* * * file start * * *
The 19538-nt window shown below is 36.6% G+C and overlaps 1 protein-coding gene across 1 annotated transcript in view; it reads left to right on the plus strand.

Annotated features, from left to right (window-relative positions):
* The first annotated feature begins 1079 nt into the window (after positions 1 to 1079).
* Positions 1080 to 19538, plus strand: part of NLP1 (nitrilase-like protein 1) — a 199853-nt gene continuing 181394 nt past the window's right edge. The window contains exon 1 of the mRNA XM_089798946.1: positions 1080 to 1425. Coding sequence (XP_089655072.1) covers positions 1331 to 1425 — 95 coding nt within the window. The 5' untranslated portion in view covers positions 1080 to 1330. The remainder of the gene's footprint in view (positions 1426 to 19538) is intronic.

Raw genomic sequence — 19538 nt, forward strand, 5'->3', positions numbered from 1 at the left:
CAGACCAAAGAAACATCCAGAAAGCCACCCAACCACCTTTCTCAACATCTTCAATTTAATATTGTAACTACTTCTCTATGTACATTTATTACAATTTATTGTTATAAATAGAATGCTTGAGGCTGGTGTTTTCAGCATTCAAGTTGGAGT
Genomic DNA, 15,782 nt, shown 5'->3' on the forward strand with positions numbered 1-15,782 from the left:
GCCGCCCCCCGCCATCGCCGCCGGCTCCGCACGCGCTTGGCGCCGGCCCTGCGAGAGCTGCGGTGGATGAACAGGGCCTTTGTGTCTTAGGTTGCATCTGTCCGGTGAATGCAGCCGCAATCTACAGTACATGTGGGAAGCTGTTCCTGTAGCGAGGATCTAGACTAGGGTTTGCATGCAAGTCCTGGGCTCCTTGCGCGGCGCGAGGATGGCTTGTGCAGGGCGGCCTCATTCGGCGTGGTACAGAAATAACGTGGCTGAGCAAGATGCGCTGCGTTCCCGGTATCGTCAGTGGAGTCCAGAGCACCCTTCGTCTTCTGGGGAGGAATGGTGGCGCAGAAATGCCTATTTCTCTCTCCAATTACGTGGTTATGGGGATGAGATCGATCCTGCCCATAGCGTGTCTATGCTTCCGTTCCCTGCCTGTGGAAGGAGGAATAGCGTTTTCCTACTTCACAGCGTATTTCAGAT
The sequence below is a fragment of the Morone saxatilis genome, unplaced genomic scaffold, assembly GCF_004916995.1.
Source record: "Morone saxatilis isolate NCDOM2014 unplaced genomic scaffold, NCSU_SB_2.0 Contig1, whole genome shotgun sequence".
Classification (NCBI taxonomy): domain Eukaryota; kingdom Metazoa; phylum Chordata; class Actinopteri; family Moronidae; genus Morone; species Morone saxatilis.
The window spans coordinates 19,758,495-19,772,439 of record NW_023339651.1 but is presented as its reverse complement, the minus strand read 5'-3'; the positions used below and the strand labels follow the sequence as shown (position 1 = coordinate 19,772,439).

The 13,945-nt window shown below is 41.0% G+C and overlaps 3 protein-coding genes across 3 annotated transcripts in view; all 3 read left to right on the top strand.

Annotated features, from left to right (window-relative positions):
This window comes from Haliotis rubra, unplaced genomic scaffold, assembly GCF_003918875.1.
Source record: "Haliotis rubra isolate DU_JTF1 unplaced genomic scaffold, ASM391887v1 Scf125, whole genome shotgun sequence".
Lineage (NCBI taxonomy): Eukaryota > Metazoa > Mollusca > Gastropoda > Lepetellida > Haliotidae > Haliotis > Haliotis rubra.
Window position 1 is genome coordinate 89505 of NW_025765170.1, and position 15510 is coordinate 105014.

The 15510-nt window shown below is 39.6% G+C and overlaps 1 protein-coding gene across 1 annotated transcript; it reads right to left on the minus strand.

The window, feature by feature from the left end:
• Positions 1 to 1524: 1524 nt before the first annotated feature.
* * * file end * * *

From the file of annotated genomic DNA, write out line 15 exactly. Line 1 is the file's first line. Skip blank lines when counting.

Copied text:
This window comes from Haliotis rubra, unplaced genomic scaffold, assembly GCF_003918875.1.